Camille Landais, Arash Nekoei, J Peter Nilsson, David Seim, Johannes Spinnewijn, 03 February 2018

Unemployment insurance is compulsory in almost all countries, with no choice for workers over the level of coverage. But why restrict choice if it can improve the targeting of individuals who value the insurance the most? This column uses evidence from Sweden to examine whether the issue of adverse selection justifies a universal mandate for unemployment insurance. Workers who purchased more generous unemployment insurance were more than twice as likely to be unemployed in the following year. A universal mandate combats such adverse selection, but forces workers to buy insurance even when insurance costs are higher than the value they assign to it.

Julia Bredtmann, Sebastian Otten, Christian Rulff, 21 December 2017

Little is known about how unemployment shocks are absorbed within the household. This column uses longitudinal micro data for 28 European countries to investigate the effect of husbands’ job loss on wives’ labour supply. Overall, there is evidence that women increase their labour supply in response to their husband losing a job. However, the response varies over both the business cycle and across different welfare regimes.

Pierre Cahuc, Sandra Nevoux, 14 September 2017

Short-time work reduces job destruction by subsidising firms to reduce hours of work and provide earnings support to workers facing lower hours. Since 2008, firms in France that stand to benefit have lobbied successfully to expand the programme massively. This column argues that the expansion primarily benefited large firms using short-time work recurrently to deal with seasonal fluctuations. Making employers contribute to the cost of short-time work would make the policy more efficient.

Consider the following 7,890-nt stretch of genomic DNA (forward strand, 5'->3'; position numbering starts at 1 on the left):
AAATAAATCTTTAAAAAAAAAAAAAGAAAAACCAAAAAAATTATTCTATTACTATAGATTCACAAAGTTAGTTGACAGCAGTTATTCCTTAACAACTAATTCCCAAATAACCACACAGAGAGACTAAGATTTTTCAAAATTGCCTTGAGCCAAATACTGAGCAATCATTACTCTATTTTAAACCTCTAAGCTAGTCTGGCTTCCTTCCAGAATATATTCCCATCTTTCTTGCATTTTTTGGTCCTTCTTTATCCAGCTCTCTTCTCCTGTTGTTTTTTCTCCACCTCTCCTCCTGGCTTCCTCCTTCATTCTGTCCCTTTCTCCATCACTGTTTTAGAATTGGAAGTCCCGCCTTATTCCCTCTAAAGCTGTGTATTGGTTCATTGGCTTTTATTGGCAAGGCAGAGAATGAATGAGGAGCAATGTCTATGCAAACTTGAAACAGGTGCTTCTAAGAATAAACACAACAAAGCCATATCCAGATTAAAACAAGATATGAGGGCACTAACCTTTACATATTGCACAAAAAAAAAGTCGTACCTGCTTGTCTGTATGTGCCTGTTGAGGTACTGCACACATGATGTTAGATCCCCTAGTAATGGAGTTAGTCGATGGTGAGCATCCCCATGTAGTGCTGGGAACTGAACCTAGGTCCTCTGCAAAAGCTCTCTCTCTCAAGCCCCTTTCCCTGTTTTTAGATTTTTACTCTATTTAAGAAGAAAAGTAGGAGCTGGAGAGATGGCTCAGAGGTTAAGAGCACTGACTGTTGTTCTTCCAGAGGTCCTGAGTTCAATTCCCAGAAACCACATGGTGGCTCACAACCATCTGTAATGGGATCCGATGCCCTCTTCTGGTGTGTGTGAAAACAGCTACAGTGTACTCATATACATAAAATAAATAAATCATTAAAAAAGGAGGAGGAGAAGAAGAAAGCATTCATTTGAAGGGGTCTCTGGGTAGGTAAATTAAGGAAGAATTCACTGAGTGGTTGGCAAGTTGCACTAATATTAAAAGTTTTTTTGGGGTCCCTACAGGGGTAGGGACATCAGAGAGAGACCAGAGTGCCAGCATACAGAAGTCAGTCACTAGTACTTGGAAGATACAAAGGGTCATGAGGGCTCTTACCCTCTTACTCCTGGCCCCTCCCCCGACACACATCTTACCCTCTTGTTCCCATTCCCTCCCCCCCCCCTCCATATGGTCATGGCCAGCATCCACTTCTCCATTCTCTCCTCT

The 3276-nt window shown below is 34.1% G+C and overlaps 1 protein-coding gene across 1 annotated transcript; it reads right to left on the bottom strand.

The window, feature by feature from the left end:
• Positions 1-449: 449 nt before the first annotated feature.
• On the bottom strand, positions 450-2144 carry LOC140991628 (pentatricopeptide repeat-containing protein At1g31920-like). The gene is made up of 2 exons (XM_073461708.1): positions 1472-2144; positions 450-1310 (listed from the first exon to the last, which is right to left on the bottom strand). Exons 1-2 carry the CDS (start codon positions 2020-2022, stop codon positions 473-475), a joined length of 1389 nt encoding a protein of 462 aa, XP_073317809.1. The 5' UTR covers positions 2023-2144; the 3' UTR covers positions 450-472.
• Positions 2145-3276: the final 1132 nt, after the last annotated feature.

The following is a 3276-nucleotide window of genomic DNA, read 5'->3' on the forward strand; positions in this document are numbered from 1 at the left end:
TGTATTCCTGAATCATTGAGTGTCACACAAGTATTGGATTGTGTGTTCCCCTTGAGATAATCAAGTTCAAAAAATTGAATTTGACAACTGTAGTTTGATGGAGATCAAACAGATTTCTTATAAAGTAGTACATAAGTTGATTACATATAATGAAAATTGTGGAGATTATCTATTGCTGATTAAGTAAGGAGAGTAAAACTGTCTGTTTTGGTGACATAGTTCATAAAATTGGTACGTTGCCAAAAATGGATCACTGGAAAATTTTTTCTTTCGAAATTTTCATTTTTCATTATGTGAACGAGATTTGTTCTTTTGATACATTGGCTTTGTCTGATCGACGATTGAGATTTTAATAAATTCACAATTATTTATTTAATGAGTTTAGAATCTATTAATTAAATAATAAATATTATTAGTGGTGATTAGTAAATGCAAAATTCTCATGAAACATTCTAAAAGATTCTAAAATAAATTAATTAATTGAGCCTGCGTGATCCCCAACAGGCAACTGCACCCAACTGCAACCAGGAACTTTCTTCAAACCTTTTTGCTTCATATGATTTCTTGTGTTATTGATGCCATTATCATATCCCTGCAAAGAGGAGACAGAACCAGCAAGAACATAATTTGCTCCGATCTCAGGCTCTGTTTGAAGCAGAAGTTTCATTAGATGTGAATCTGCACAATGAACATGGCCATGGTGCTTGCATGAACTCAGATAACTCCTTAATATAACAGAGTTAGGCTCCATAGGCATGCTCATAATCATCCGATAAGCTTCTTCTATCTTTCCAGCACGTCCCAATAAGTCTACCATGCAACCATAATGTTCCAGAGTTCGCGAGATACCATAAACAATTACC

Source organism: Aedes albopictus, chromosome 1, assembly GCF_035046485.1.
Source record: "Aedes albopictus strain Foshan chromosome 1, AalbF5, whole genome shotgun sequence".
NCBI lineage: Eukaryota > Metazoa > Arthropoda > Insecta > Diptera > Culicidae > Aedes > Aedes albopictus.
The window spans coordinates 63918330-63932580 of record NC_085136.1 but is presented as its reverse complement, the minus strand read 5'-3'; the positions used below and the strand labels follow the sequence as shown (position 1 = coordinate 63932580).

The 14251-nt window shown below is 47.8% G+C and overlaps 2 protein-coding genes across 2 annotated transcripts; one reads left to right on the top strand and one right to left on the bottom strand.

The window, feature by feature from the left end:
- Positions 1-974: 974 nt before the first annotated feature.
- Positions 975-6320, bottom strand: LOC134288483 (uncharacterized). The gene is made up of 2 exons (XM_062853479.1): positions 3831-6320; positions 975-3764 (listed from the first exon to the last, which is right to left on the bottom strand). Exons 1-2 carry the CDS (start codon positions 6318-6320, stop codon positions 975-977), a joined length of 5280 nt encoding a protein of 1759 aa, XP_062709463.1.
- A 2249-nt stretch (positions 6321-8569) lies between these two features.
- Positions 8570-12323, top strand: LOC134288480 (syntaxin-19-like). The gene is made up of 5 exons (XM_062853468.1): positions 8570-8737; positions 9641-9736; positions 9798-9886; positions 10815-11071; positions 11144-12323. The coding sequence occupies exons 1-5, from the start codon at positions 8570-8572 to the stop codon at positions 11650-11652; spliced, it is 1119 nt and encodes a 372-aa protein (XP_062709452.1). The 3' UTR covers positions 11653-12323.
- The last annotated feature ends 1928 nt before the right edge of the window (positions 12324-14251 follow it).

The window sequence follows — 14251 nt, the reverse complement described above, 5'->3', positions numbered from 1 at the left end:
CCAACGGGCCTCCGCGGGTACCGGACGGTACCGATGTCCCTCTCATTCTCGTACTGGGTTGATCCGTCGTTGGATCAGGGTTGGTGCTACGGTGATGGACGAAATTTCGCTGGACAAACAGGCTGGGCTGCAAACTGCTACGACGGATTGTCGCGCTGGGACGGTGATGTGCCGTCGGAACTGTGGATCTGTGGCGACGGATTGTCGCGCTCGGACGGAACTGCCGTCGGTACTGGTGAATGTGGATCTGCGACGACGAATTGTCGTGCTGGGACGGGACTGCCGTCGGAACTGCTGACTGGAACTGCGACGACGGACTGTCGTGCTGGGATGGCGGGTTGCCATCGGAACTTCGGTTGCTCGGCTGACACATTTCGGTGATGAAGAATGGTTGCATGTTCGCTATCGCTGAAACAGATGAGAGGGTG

Thomas Le Barbanchon, Roland Rathelot, Alexandra Roulet, 27 June 2017

The generosity of unemployment insurance can influence the time and energy job seekers dedicate to searching for a job, as well as the jobs they are willing to accept. Yet we know little about how unemployment insurance affects the reservation wages of the unemployed. Using new French data, this column shows that increasing unemployment generosity does not affect the reservation wages or the ‘pickiness’ of job seekers.

Sandra Black, Jason Furman, Emma Rackstraw, Nirupama Rao, 06 July 2016

Labour force participation among men ages 25-54 in the US has been falling for more than six decades. This column examines this longstanding decline, its potential causes, and its implications for public policy and the future of the US labour market.

Patrick Arni, Rafael Lalive, Gerard Van den Berg, 11 January 2016

The standard empirical evaluations of labour market policy only consider the direct effects of single programmes on their participants. This column argues that this fails to capture important aspects of real-world labour market policy – policy regimes and strategies. Using Swiss data, it employs a novel empirical approach that concurrently examines the effects of supportive and punitive policies (‘carrots’ and ‘sticks’). Policy regimes are shown to exert economically relevant effects, and accounting for these effects is crucial when designing labour market policy.